Whether you are into the farmhouse look or want a more natural way to dye your Easter eggs (especially if you are eating them), this is an easy to follow how-to.

 

Whether you are into the farmhouse look or want a more natural way to dye your Easter eggs (especially if you are eating them), this is an easy to follow how-to.

 

Traditional dyes for Easter eggs have harmful chemicals. They can be absorbed through your child’s skin, or even ingested if you eat the eggs. This version is designed to be more eco-friendly and all-natural. I’m giving you many different options for colors.

If you were to go out and purchase all of these food products, you could end up spending a lot of money. That is not the point. Use food that you already have in your home, expired in your pantry, or food that is starting to go bad. My recommendation is to stick to one to three different colors to make it easy for you.

Also, it looks like A LOT of instructions. I read through several websites and articles trying to decipher how this actually works. It was still confusing. I tried to keep my instructions as simple (albeit lengthy) as possible. And like anything in life, the first round it will seem difficult, but once you get the hang of it, it’s really quick and easy.

 

Whether you are into the farmhouse look or want a more natural way to dye your Easter eggs (especially if you are eating them), this is an easy to follow how-to.

 

What Doesn’t Work

First, let’s start with what doesn’t work. I dove into this project researching the articles already out there, and tried to be as creative as I could on my own. Think = things that stain.  While these food products are the kings and queens of stubborn stains, shockingly, they did not work on the eggs: grape juice, wine or chlorella.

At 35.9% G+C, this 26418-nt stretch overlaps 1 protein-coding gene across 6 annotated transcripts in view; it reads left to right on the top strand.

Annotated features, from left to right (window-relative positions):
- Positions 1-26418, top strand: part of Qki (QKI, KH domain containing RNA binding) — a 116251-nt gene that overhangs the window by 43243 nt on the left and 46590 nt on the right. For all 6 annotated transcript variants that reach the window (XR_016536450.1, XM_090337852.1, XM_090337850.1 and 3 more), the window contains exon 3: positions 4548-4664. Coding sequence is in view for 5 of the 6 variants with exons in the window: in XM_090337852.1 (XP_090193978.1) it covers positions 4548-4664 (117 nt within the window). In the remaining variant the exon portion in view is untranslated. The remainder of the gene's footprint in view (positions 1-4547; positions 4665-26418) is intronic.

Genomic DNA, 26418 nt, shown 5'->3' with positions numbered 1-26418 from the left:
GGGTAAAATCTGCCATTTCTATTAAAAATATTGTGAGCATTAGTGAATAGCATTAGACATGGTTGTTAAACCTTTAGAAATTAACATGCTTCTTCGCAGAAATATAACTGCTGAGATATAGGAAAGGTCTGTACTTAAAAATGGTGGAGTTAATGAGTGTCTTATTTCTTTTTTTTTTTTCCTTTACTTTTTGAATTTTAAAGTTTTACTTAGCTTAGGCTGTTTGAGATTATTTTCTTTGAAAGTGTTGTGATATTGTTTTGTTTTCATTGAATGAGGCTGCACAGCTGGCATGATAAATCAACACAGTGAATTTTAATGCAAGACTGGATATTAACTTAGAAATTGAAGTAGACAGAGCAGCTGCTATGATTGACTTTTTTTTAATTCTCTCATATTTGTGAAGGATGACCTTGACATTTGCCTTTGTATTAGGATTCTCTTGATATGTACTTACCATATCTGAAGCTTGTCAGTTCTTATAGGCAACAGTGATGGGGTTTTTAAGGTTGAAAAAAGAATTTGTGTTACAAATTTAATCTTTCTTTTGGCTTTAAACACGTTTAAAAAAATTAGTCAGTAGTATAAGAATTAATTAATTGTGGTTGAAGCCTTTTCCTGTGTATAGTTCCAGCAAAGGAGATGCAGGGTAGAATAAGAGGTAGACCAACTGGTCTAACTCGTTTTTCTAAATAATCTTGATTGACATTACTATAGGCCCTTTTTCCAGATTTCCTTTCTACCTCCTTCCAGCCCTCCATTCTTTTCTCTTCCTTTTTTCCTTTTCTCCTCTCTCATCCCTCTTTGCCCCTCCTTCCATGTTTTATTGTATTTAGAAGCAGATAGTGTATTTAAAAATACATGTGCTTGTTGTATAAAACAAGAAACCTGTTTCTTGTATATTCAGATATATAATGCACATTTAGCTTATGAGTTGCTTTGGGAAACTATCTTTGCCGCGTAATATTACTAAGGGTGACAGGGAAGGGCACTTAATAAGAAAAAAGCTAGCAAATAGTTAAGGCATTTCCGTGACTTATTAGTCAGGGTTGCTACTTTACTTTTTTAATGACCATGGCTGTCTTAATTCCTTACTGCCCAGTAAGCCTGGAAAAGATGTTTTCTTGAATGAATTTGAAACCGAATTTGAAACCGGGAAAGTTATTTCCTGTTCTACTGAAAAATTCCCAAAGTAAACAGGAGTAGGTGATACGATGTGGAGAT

On a separate note, I didn’t have a chance to try tea bags, carrots, or cabbage.

Below are the colors that I tried that actually worked. My favorites are the cherries, onion skins, and turmeric.

 

 

Colors

Yellow = Turmeric

Brown = Coffee

Orange = Onion Skin, Paprika

Yellow = Turmeric

Green = Spinach

Pink = Maraschino Cherries, Beets

Purple = Berries

 

 

Ingredients and Directions

Ingredients

Distilled white vinegar – use 1 TBSP per 2 cups water

Saucepan/s

Strainer

4 Cup Glass Measuring Cup

Glass Jars – wide mouth Mason Jars are the best

Tongs – ones with soft ends are the best

Eggs

Coloring food products

 

 

Hard Boil the Eggs

I hate to admit it, but I think I’ve only boiled eggs once or twice before. Hubby is usually the egg-master. So I had to look up how to boil eggs. To save you the trouble and embarrassment, here are the instructions:

  1. Pour about one inch of water in a large pot (like the one you boil spaghetti in). Put the pot on the stove.
  2. Gently place the eggs inside of the pot.
  3. Using a large measuring glass, fill with more water, you want about one inch over the eggs.
  4. Turn on burner to high.
  5. When the water comes to a full boil, turn OFF the heat and place a lid on the pot.
  6. Set a timer and let sit for 15 minutes.
  7. In the meantime, Gather a large bowl and place a tea towel and some paper towels on the bottom (this both cushions it, and saves your tea towel in case of accidental stains).